20. "(I Saw Santa) Rockin' Around The Christmas Tree" (Brian Wilson/Al Jardine) - 2:23
21. "Melekalikimaka" (Alan Jardine/Mike Love) - 2:34
22. "Bells Of Christmas" (Alan Jardine/Ron Altbach/Mike Love) - 2:44
23. "Morning Christmas" (Dennis Wilson) - 3:22
24. "Toy Drive Public Service Announcement" - 1:23
25. "Dennis Wilson Christmas Message" - 0:31
26. "Brian Wilson Christmas Interview" - 2:35

REVIEW: As the final Beach Boys release of 1998, this upgraded CD of the 1964 Christmas album also signaled the beginning of the new reissue program that Capitol is planning for 1999-2000 of all the Beach Boys catalog.  I won't review the original album since I've done that already, but I will say that the sonics on this release easily surpass any previous issue, with Andrew Sandoval (and Steve Desper) once again providing the last word in clarity and brightness, as well as several sparkling stereo mixes, new for this release.  The booklet and notes by Brad Elliott are also notable for their high quality.  Of the several bonus tracks included, the best tracks from the aborted 1977 "Merry Christmas" album were chosen (including Dennis's slow, classically-tinged "Morning Christmas," Brian's "Winter Symphony" and ultra-rare 1974 single "Child of Winter" the MIU-related Melekalikimaka (Kona Coast), Bells of Christmas (Belles of Paris), and Christmas Time is Here Again (Peggy Sue), as well as yet another version of "Loop De Loop"; Santa's Got An Airplane.  While none of the mid-seventies tracks matches the charm or magic of the 1964 tracks, they are good, and an interesting comparison of how the Beach Boys' style changed over the course of a decade.  One minor gripe is the exclusion of the previously released "The Lord's Prayer," which fit in so nicely with the original Christmas album.  Overall, a noteworthy improvement of this seminal holiday album.

Hawthorne, CA. -  Birthplace of a Musical Legacy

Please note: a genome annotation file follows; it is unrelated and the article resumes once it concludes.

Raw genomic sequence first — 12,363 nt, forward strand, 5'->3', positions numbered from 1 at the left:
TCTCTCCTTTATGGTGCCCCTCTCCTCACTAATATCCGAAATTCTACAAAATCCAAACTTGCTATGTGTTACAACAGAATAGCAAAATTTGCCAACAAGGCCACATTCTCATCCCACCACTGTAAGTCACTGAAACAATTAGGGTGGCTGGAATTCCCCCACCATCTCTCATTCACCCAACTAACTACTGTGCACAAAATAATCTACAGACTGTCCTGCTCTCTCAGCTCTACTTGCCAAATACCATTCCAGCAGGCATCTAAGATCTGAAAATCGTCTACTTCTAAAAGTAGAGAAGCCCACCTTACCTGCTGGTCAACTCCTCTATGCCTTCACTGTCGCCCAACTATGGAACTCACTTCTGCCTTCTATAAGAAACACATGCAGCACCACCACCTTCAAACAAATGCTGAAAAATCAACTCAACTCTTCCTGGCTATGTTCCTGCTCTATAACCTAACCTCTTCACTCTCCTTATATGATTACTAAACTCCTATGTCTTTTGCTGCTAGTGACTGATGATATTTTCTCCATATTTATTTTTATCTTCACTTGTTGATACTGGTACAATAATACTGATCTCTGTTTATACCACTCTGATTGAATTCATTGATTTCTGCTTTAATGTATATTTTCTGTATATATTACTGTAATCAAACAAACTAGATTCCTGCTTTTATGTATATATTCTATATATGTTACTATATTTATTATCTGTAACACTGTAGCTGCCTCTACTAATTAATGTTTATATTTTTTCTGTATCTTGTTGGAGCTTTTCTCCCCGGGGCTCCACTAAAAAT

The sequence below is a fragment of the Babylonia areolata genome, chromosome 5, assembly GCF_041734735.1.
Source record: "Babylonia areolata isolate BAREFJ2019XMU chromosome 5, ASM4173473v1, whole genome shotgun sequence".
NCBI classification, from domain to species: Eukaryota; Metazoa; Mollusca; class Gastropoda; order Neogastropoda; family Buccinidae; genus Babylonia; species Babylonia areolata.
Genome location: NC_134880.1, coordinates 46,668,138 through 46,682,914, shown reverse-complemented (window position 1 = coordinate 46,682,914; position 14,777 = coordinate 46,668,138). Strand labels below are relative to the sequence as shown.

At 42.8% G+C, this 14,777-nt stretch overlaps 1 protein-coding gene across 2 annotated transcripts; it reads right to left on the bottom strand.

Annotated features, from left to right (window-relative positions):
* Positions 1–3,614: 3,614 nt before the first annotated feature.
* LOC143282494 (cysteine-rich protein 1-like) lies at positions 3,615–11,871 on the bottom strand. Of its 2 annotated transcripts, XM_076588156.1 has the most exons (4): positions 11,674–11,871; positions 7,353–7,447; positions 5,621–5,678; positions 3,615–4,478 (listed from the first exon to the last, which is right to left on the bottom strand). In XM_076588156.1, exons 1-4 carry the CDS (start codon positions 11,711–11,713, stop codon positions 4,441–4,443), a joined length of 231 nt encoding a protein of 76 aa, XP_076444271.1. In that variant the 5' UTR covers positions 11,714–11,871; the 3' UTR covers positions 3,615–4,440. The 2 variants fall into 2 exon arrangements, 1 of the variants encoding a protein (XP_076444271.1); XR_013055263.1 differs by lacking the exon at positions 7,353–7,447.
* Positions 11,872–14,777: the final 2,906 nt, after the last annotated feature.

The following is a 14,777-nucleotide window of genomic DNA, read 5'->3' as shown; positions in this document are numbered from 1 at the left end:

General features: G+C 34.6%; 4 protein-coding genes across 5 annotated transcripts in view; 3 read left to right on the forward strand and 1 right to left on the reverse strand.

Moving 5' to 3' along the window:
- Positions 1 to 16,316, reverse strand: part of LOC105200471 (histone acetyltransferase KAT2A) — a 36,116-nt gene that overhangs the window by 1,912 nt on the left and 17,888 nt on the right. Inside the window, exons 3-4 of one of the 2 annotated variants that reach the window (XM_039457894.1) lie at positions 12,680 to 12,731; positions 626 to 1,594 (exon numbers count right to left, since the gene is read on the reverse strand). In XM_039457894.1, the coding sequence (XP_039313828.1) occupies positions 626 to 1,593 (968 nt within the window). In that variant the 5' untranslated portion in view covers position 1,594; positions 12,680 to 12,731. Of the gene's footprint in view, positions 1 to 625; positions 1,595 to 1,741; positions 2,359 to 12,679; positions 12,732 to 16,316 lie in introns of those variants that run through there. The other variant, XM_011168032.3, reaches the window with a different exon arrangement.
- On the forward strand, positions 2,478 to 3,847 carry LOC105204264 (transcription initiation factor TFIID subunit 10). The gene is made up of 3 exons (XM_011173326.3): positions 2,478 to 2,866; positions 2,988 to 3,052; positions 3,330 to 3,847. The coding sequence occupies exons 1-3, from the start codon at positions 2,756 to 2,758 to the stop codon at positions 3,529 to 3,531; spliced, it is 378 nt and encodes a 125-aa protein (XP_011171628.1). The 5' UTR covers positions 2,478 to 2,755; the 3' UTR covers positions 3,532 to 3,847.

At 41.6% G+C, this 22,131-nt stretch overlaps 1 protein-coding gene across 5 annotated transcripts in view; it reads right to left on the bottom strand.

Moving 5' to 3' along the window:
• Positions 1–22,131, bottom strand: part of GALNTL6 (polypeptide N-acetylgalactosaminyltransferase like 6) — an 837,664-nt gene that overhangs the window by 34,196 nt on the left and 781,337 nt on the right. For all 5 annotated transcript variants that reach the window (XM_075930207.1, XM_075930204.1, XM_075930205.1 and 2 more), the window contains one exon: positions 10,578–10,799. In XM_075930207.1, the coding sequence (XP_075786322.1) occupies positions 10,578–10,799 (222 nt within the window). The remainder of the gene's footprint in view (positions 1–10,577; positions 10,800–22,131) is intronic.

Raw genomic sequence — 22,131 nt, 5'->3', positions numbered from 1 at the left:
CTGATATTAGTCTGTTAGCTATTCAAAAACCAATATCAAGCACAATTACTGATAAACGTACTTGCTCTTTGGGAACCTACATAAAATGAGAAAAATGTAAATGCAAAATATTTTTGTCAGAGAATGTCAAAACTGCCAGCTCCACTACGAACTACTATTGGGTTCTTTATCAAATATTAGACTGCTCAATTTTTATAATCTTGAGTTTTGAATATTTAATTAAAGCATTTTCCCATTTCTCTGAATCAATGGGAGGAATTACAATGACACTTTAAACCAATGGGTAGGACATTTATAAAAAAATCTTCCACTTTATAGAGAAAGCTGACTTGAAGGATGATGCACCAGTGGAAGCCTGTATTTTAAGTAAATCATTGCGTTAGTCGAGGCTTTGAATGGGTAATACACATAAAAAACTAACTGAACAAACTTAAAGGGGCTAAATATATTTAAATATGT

Capitol 72435 31583 2 3 [CD];
Released May 21, 2001

Special Features:

  • 57-tracks of rare and unreleased Beach Boys outtakes including:
  • Raw studio sessions
  • New stereo mixes
  • Vocal-only tracks
  • Instrumental backing tracks
  • Unreleased songs
  • Live performances
  • Demo tapes
  • and much more!

to see complete track list - click here.

REVIEW: Is it just me, or are official releases looking more and more like bootlegs?  Gone are the days when only finished products were the only things the big labels would release, now, anything goes.  A shotgun blast of odds and ends that fans should joyfully snap up, "Hawthorne, CA" has something for everyone, although casual fans will likely not be enticed by the potpourri blend of rough demos, backing tracks, live cuts, stereo remixes and a couple of previously unreleased songs.  Highlights include sparkling stereo mixes of "Dance, Dance, Dance," "Heroes and Villains," "The Lord's Prayer" and "Vegetables," vocal-only mixes of "Kiss Me Baby," "Been Way Too Long," and "Forever," the lovely "A Time To Live In Dreams" and much, much more.  This collection does contain a couple of "huh?" moments, such as the backing tracks to "Surfin' USA" and "Fun, Fun, Fun" (who's been screaming for those?) and even some redundancies with the previously released "Happy Birthday Four Freshman," and "Their Hearts Were Full of Spring."  But overall this set is great fun, high nostalgia, and a loving look at what makes the Beach Boys a high-water mark in American music.